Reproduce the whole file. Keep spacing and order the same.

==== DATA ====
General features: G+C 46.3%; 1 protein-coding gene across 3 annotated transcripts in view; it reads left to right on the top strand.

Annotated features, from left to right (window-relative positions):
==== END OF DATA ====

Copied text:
General features: G+C 46.3%; 1 protein-coding gene across 3 annotated transcripts in view; it reads left to right on the top strand.

Annotated features, from left to right (window-relative positions):